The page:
Last Monday, a new California law went into effect that requires background checks before anyone buys ammunition, making the state the first in the nation to impose that level of scrutiny at the point of sale.

Other states should be so responsible and safe.

California voters overwhelmingly approved the measure in 2016 on the belief that if people are barred from owning guns – because they are felons or have histories of domestic violence or mental illness or have a violent misdemeanor conviction or warrant – they should also be prevented from purchasing ammunition. That makes complete sense.

Under the new state law, ammunition vendors can only sell or transfer ammunition in face-to-face transactions and only after prospective buyers show identification and undergo a background check by the California Department of Justice. Before the change, anyone over 18 could buy ammunition, at retail stores, by mail and online. No disrespect intended to the many responsible gun owners in the nation’s most populous state, but that’s asinine.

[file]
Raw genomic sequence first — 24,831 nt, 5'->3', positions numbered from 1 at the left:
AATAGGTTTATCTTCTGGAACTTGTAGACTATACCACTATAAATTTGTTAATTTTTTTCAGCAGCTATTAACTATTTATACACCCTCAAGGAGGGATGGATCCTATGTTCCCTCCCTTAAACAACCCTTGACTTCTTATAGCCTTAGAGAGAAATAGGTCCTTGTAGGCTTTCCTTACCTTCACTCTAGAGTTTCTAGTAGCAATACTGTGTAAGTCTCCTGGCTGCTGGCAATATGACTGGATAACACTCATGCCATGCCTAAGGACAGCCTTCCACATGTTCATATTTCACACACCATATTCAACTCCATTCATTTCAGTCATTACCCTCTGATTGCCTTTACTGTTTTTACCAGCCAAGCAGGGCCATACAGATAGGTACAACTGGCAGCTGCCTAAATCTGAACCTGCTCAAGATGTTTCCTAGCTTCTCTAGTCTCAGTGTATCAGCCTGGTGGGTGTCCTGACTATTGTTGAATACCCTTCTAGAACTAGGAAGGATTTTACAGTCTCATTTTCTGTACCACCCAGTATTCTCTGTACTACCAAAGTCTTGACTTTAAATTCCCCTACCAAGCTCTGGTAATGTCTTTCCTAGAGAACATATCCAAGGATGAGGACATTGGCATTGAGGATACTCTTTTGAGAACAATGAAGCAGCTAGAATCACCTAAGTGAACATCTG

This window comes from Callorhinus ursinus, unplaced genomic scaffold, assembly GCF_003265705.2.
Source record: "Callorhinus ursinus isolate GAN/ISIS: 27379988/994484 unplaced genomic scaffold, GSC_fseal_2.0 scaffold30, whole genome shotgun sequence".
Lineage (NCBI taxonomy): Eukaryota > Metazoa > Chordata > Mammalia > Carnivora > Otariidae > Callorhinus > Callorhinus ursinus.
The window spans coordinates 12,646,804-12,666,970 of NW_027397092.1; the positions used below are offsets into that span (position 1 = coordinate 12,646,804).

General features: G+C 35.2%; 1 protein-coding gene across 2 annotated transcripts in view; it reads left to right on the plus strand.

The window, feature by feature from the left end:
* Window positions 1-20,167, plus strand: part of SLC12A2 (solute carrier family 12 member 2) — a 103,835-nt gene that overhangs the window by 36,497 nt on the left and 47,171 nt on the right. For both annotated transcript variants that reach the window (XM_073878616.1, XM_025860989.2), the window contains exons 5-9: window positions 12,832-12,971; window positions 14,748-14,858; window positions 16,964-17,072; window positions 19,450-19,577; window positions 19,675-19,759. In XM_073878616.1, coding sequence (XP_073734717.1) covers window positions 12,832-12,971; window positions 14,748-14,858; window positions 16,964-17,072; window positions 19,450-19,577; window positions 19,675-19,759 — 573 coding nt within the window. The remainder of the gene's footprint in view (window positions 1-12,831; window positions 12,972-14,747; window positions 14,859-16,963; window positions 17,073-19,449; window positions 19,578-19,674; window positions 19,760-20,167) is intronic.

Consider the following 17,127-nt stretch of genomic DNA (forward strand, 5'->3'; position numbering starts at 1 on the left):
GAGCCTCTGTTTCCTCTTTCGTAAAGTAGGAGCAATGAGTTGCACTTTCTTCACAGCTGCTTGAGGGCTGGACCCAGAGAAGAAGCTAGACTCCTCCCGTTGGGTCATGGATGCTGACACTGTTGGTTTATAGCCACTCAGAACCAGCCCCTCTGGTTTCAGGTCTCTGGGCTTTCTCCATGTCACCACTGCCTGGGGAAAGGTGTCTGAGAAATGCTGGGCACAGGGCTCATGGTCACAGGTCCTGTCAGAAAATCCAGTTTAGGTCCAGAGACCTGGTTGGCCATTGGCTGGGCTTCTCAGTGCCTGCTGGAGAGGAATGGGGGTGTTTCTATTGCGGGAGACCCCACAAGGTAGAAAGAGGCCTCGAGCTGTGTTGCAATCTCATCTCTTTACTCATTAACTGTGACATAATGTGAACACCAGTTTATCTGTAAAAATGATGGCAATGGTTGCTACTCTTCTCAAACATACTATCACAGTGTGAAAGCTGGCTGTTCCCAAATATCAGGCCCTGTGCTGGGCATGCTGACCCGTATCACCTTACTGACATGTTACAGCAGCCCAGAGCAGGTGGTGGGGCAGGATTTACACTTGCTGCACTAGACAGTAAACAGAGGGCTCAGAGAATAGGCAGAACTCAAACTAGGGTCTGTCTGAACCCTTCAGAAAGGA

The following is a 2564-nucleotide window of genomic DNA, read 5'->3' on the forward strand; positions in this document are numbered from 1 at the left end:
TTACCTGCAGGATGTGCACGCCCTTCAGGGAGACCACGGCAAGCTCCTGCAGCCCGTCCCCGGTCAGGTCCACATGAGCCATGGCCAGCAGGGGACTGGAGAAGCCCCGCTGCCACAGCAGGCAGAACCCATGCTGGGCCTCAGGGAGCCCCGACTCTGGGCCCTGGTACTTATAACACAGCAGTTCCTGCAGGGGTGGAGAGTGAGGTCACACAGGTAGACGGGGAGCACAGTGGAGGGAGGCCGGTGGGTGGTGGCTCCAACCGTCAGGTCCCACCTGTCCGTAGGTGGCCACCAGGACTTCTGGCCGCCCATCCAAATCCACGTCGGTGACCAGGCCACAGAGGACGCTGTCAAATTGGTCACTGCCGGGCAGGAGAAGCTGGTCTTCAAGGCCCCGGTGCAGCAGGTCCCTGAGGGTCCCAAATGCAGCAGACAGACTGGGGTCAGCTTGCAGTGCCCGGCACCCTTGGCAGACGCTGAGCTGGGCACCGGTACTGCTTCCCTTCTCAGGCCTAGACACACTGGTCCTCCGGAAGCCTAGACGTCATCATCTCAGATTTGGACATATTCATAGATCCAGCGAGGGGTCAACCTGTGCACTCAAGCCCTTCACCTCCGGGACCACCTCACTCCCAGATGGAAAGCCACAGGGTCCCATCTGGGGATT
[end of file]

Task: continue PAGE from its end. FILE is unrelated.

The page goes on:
Most background checks will take two minutes and cost $1. Others will take a few days and $19.

Of course, gun owners have filed a lawsuit in U.S. District Court in San Diego to overturn the measure, calling it an intrusion. Of course, the National Rifle Association calls it unconstitutional. Of course, there’s the more sensible view: Assuming the new law survives its legal challenges, California will stay at the leading edge of sensible gun laws, limiting violence while barely but fairly limiting access for most people to guns and ammunition.


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